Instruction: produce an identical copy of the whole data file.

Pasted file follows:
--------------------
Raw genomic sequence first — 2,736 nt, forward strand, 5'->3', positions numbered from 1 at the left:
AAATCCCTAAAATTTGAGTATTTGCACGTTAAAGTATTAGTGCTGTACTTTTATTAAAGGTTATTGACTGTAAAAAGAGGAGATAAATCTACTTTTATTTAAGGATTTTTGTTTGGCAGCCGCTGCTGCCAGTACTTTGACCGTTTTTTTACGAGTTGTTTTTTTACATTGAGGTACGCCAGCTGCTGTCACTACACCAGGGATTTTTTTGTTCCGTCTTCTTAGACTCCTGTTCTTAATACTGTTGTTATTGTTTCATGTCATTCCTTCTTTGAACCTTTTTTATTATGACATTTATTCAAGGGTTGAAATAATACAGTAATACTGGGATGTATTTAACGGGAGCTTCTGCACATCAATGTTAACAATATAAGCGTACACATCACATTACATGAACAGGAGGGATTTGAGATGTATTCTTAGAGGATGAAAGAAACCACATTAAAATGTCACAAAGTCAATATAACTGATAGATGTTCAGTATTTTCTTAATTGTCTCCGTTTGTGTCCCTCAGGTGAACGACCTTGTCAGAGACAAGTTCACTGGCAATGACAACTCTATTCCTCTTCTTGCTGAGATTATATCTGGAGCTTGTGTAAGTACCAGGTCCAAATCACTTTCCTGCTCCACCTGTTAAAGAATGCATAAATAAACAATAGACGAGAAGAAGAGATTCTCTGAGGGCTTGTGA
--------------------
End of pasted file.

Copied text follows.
Raw genomic sequence first — 2,736 nt, forward strand, 5'->3', positions numbered from 1 at the left:
AAATCCCTAAAATTTGAGTATTTGCACGTTAAAGTATTAGTGCTGTACTTTTATTAAAGGTTATTGACTGTAAAAAGAGGAGATAAATCTACTTTTATTTAAGGATTTTTGTTTGGCAGCCGCTGCTGCCAGTACTTTGACCGTTTTTTTACGAGTTGTTTTTTTACATTGAGGTACGCCAGCTGCTGTCACTACACCAGGGATTTTTTTGTTCCGTCTTCTTAGACTCCTGTTCTTAATACTGTTGTTATTGTTTCATGTCATTCCTTCTTTGAACCTTTTTTATTATGACATTTATTCAAGGGTTGAAATAATACAGTAATACTGGGATGTATTTAACGGGAGCTTCTGCACATCAATGTTAACAATATAAGCGTACACATCACATTACATGAACAGGAGGGATTTGAGATGTATTCTTAGAGGATGAAAGAAACCACATTAAAATGTCACAAAGTCAATATAACTGATAGATGTTCAGTATTTTCTTAATTGTCTCCGTTTGTGTCCCTCAGGTGAACGACCTTGTCAGAGACAAGTTCACTGGCAATGACAACTCTATTCCTCTTCTTGCTGAGATTATATCTGGAGCTTGTGTAAGTACCAGGTCCAAATCACTTTCCTGCTCCACCTGTTAAAGAATGCATAAATAAACAATAGACGAGAAGAAGAGATTCTCTGAGGGCTTGTGA